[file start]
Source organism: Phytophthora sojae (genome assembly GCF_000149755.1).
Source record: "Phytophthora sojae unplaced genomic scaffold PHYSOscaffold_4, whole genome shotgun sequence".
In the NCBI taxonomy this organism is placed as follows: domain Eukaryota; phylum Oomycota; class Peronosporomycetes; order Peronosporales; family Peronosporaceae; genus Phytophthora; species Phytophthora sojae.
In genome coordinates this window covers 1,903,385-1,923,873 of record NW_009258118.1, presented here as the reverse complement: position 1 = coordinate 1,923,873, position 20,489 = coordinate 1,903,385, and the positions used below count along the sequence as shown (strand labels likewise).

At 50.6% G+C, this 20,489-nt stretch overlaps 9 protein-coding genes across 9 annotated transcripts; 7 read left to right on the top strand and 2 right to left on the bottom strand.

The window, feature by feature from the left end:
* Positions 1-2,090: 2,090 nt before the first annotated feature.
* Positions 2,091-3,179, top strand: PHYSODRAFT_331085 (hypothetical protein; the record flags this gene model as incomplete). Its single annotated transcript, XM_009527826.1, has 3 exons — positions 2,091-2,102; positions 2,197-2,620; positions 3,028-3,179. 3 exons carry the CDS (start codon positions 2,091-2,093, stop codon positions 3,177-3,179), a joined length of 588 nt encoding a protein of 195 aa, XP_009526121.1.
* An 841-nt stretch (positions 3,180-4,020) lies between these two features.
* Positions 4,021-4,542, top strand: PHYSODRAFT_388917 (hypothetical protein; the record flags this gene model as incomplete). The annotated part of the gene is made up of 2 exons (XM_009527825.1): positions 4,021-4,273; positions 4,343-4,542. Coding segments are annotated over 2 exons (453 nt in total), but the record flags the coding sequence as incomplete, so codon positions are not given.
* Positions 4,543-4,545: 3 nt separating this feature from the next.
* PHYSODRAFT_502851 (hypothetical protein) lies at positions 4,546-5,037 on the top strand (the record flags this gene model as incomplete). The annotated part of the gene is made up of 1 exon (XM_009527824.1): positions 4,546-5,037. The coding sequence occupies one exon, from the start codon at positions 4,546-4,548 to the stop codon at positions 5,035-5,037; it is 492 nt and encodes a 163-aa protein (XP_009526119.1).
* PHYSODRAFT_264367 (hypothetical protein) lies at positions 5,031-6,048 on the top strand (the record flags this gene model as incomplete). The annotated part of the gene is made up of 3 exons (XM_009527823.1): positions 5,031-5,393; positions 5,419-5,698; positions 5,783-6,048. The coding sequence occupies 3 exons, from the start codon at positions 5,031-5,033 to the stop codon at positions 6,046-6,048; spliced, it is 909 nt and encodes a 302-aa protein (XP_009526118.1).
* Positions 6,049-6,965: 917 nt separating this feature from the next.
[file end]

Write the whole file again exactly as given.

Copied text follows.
Source organism: Phytophthora sojae (genome assembly GCF_000149755.1).
Source record: "Phytophthora sojae unplaced genomic scaffold PHYSOscaffold_4, whole genome shotgun sequence".
In the NCBI taxonomy this organism is placed as follows: domain Eukaryota; phylum Oomycota; class Peronosporomycetes; order Peronosporales; family Peronosporaceae; genus Phytophthora; species Phytophthora sojae.
In genome coordinates this window covers 1,903,385-1,923,873 of record NW_009258118.1, presented here as the reverse complement: position 1 = coordinate 1,923,873, position 20,489 = coordinate 1,903,385, and the positions used below count along the sequence as shown (strand labels likewise).

At 50.6% G+C, this 20,489-nt stretch overlaps 9 protein-coding genes across 9 annotated transcripts; 7 read left to right on the top strand and 2 right to left on the bottom strand.

The window, feature by feature from the left end:
* Positions 1-2,090: 2,090 nt before the first annotated feature.
* Positions 2,091-3,179, top strand: PHYSODRAFT_331085 (hypothetical protein; the record flags this gene model as incomplete). Its single annotated transcript, XM_009527826.1, has 3 exons — positions 2,091-2,102; positions 2,197-2,620; positions 3,028-3,179. 3 exons carry the CDS (start codon positions 2,091-2,093, stop codon positions 3,177-3,179), a joined length of 588 nt encoding a protein of 195 aa, XP_009526121.1.
* An 841-nt stretch (positions 3,180-4,020) lies between these two features.
* Positions 4,021-4,542, top strand: PHYSODRAFT_388917 (hypothetical protein; the record flags this gene model as incomplete). The annotated part of the gene is made up of 2 exons (XM_009527825.1): positions 4,021-4,273; positions 4,343-4,542. Coding segments are annotated over 2 exons (453 nt in total), but the record flags the coding sequence as incomplete, so codon positions are not given.
* Positions 4,543-4,545: 3 nt separating this feature from the next.
* PHYSODRAFT_502851 (hypothetical protein) lies at positions 4,546-5,037 on the top strand (the record flags this gene model as incomplete). The annotated part of the gene is made up of 1 exon (XM_009527824.1): positions 4,546-5,037. The coding sequence occupies one exon, from the start codon at positions 4,546-4,548 to the stop codon at positions 5,035-5,037; it is 492 nt and encodes a 163-aa protein (XP_009526119.1).
* PHYSODRAFT_264367 (hypothetical protein) lies at positions 5,031-6,048 on the top strand (the record flags this gene model as incomplete). The annotated part of the gene is made up of 3 exons (XM_009527823.1): positions 5,031-5,393; positions 5,419-5,698; positions 5,783-6,048. The coding sequence occupies 3 exons, from the start codon at positions 5,031-5,033 to the stop codon at positions 6,046-6,048; spliced, it is 909 nt and encodes a 302-aa protein (XP_009526118.1).
* Positions 6,049-6,965: 917 nt separating this feature from the next.